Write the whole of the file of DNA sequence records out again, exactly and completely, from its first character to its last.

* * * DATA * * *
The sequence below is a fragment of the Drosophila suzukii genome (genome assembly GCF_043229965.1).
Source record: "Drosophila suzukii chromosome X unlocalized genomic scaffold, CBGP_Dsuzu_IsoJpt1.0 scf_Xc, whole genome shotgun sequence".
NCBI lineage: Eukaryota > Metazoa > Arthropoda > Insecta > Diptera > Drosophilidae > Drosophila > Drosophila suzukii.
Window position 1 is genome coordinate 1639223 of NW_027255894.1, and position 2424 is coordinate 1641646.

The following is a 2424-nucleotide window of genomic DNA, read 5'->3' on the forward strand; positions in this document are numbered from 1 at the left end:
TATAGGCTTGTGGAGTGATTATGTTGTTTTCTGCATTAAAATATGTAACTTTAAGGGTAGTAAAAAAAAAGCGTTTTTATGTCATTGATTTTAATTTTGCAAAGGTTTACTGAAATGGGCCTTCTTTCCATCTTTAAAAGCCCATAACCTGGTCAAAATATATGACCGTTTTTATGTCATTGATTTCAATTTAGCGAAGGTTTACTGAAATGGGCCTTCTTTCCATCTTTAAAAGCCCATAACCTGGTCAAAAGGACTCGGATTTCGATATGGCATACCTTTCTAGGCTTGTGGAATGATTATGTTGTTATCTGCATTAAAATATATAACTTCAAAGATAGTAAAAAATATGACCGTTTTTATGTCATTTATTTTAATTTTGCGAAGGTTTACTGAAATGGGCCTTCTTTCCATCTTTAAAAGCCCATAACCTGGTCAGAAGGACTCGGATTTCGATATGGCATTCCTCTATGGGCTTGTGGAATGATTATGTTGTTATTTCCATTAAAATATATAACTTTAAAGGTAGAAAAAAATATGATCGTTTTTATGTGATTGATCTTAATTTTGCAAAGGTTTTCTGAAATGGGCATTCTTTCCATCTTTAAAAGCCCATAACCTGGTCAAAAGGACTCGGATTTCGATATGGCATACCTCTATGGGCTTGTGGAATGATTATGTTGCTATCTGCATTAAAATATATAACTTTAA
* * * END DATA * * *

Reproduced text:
The sequence below is a fragment of the Drosophila suzukii genome (genome assembly GCF_043229965.1).
Source record: "Drosophila suzukii chromosome X unlocalized genomic scaffold, CBGP_Dsuzu_IsoJpt1.0 scf_Xc, whole genome shotgun sequence".
NCBI lineage: Eukaryota > Metazoa > Arthropoda > Insecta > Diptera > Drosophilidae > Drosophila > Drosophila suzukii.
Window position 1 is genome coordinate 1639223 of NW_027255894.1, and position 2424 is coordinate 1641646.

The following is a 2424-nucleotide window of genomic DNA, read 5'->3' on the forward strand; positions in this document are numbered from 1 at the left end:
TATAGGCTTGTGGAGTGATTATGTTGTTTTCTGCATTAAAATATGTAACTTTAAGGGTAGTAAAAAAAAAGCGTTTTTATGTCATTGATTTTAATTTTGCAAAGGTTTACTGAAATGGGCCTTCTTTCCATCTTTAAAAGCCCATAACCTGGTCAAAATATATGACCGTTTTTATGTCATTGATTTCAATTTAGCGAAGGTTTACTGAAATGGGCCTTCTTTCCATCTTTAAAAGCCCATAACCTGGTCAAAAGGACTCGGATTTCGATATGGCATACCTTTCTAGGCTTGTGGAATGATTATGTTGTTATCTGCATTAAAATATATAACTTCAAAGATAGTAAAAAATATGACCGTTTTTATGTCATTTATTTTAATTTTGCGAAGGTTTACTGAAATGGGCCTTCTTTCCATCTTTAAAAGCCCATAACCTGGTCAGAAGGACTCGGATTTCGATATGGCATTCCTCTATGGGCTTGTGGAATGATTATGTTGTTATTTCCATTAAAATATATAACTTTAAAGGTAGAAAAAAATATGATCGTTTTTATGTGATTGATCTTAATTTTGCAAAGGTTTTCTGAAATGGGCATTCTTTCCATCTTTAAAAGCCCATAACCTGGTCAAAAGGACTCGGATTTCGATATGGCATACCTCTATGGGCTTGTGGAATGATTATGTTGCTATCTGCATTAAAATATATAACTTTAA